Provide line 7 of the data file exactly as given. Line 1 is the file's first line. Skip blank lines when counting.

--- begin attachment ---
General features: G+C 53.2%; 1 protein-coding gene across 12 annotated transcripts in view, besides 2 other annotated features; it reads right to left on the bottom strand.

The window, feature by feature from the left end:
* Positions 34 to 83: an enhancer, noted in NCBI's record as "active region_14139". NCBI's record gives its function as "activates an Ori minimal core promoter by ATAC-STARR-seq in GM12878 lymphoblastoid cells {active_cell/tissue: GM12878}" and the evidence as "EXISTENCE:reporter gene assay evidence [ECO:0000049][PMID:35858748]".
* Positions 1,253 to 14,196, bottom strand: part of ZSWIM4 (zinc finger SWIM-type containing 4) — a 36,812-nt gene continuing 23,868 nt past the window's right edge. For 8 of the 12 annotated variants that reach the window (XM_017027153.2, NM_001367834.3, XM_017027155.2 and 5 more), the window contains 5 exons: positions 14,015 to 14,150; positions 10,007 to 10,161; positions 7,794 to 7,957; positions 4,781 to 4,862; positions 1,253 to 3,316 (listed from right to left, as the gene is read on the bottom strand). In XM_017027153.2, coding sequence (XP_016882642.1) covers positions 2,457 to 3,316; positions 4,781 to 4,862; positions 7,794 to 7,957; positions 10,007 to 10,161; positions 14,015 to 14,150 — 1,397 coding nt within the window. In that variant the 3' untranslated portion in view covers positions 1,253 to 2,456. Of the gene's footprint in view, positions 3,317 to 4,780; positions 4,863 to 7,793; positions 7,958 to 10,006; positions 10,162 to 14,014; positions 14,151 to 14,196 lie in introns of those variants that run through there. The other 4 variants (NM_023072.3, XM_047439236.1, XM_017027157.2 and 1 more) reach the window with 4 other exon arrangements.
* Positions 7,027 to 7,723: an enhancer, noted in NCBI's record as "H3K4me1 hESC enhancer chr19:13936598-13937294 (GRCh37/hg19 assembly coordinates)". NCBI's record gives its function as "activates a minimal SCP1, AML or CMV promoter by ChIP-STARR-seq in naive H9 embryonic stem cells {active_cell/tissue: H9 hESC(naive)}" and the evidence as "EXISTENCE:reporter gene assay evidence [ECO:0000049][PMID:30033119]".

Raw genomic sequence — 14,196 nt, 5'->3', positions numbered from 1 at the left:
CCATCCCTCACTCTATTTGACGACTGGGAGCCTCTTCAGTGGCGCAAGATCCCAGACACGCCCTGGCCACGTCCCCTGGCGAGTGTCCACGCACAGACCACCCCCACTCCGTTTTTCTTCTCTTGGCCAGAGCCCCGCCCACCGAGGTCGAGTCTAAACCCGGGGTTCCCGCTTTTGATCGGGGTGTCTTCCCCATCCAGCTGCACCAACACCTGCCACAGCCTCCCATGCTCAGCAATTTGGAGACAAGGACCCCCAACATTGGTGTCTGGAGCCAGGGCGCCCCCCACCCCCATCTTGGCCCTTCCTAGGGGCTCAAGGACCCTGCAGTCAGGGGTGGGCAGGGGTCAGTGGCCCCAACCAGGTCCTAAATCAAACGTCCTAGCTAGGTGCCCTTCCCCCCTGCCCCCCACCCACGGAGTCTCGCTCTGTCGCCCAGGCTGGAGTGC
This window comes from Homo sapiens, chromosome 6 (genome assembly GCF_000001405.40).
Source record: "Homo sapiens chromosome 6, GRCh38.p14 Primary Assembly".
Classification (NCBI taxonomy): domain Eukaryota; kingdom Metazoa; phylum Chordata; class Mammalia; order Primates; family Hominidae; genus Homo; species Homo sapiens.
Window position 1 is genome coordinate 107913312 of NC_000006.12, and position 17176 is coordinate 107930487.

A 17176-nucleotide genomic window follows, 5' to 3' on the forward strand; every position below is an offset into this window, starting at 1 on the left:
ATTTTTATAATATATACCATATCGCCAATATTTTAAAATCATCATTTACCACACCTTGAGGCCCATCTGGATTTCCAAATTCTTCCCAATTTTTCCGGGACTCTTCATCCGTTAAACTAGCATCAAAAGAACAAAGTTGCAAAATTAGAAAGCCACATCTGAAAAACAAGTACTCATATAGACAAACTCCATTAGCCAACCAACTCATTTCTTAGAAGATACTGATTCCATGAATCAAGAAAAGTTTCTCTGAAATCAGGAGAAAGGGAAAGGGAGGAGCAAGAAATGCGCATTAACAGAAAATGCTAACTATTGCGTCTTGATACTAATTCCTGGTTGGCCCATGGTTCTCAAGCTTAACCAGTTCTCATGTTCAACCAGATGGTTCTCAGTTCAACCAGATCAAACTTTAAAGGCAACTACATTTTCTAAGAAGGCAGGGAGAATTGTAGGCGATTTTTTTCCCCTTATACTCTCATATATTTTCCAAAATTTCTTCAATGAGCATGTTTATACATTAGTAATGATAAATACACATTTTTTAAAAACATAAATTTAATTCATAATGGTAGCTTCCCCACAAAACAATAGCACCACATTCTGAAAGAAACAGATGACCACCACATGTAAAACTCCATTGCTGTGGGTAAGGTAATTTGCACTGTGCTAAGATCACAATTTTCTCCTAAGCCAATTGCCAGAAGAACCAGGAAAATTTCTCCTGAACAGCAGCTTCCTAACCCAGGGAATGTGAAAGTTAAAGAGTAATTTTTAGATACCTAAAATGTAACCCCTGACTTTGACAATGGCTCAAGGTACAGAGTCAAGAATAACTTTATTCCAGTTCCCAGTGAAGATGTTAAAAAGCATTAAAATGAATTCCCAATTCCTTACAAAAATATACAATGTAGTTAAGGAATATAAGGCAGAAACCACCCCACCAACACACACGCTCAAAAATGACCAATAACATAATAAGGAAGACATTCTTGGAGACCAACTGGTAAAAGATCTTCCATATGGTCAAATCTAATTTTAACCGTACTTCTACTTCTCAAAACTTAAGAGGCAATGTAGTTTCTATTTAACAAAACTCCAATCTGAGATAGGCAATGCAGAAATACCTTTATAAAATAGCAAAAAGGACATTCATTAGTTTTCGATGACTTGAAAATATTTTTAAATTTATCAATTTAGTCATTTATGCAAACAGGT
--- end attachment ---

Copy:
CCATCCCTCACTCTATTTGACGACTGGGAGCCTCTTCAGTGGCGCAAGATCCCAGACACGCCCTGGCCACGTCCCCTGGCGAGTGTCCACGCACAGACCACCCCCACTCCGTTTTTCTTCTCTTGGCCAGAGCCCCGCCCACCGAGGTCGAGTCTAAACCCGGGGTTCCCGCTTTTGATCGGGGTGTCTTCCCCATCCAGCTGCACCAACACCTGCCACAGCCTCCCATGCTCAGCAATTTGGAGACAAGGACCCCCAACATTGGTGTCTGGAGCCAGGGCGCCCCCCACCCCCATCTTGGCCCTTCCTAGGGGCTCAAGGACCCTGCAGTCAGGGGTGGGCAGGGGTCAGTGGCCCCAACCAGGTCCTAAATCAAACGTCCTAGCTAGGTGCCCTTCCCCCCTGCCCCCCACCCACGGAGTCTCGCTCTGTCGCCCAGGCTGGAGTGC